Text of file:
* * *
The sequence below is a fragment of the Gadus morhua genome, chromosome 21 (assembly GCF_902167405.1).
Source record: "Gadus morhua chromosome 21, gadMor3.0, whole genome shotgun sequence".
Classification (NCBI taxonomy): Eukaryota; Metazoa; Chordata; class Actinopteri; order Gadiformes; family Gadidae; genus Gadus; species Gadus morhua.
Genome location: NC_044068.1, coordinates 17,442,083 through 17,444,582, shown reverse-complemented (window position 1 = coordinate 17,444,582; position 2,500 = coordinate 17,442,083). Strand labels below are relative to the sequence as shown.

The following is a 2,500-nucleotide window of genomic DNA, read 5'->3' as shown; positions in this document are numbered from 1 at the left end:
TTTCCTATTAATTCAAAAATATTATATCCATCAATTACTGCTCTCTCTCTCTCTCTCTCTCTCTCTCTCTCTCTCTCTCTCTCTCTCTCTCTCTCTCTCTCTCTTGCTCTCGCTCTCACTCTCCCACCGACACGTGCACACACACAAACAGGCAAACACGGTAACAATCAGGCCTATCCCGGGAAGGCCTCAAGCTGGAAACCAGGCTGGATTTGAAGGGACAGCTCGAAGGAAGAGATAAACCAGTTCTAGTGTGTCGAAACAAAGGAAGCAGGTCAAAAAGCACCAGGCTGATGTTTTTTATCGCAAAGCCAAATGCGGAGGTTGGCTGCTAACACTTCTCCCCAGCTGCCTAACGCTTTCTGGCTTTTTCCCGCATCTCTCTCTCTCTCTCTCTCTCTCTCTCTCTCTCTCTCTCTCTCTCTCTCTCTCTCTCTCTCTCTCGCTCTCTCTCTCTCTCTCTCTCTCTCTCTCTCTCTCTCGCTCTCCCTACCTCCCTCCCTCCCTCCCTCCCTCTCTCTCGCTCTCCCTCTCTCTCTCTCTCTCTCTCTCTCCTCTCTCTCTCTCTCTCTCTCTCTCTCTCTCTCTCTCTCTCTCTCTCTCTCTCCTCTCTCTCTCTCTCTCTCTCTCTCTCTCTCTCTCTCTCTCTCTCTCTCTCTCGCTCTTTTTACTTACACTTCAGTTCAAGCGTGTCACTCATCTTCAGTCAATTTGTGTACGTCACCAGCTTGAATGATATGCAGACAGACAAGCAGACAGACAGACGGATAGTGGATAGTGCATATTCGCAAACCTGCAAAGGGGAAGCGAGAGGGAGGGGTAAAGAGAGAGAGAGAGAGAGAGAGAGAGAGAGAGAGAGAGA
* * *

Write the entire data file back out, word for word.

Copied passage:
The sequence below is a fragment of the Gadus morhua genome, chromosome 21 (assembly GCF_902167405.1).
Source record: "Gadus morhua chromosome 21, gadMor3.0, whole genome shotgun sequence".
Classification (NCBI taxonomy): Eukaryota; Metazoa; Chordata; class Actinopteri; order Gadiformes; family Gadidae; genus Gadus; species Gadus morhua.
Genome location: NC_044068.1, coordinates 17,442,083 through 17,444,582, shown reverse-complemented (window position 1 = coordinate 17,444,582; position 2,500 = coordinate 17,442,083). Strand labels below are relative to the sequence as shown.

The following is a 2,500-nucleotide window of genomic DNA, read 5'->3' as shown; positions in this document are numbered from 1 at the left end:
TTTCCTATTAATTCAAAAATATTATATCCATCAATTACTGCTCTCTCTCTCTCTCTCTCTCTCTCTCTCTCTCTCTCTCTCTCTCTCTCTCTCTCTCTCTCTCTTGCTCTCGCTCTCACTCTCCCACCGACACGTGCACACACACAAACAGGCAAACACGGTAACAATCAGGCCTATCCCGGGAAGGCCTCAAGCTGGAAACCAGGCTGGATTTGAAGGGACAGCTCGAAGGAAGAGATAAACCAGTTCTAGTGTGTCGAAACAAAGGAAGCAGGTCAAAAAGCACCAGGCTGATGTTTTTTATCGCAAAGCCAAATGCGGAGGTTGGCTGCTAACACTTCTCCCCAGCTGCCTAACGCTTTCTGGCTTTTTCCCGCATCTCTCTCTCTCTCTCTCTCTCTCTCTCTCTCTCTCTCTCTCTCTCTCTCTCTCTCTCTCTCTCTCGCTCTCTCTCTCTCTCTCTCTCTCTCTCTCTCTCTCTCGCTCTCCCTACCTCCCTCCCTCCCTCCCTCCCTCTCTCTCGCTCTCCCTCTCTCTCTCTCTCTCTCTCTCTCCTCTCTCTCTCTCTCTCTCTCTCTCTCTCTCTCTCTCTCTCTCTCTCTCTCTCCTCTCTCTCTCTCTCTCTCTCTCTCTCTCTCTCTCTCTCTCTCTCTCTCTCTCGCTCTTTTTACTTACACTTCAGTTCAAGCGTGTCACTCATCTTCAGTCAATTTGTGTACGTCACCAGCTTGAATGATATGCAGACAGACAAGCAGACAGACAGACGGATAGTGGATAGTGCATATTCGCAAACCTGCAAAGGGGAAGCGAGAGGGAGGGGTAAAGAGAGAGAGAGAGAGAGAGAGAGAGAGAGAGAGAGAGA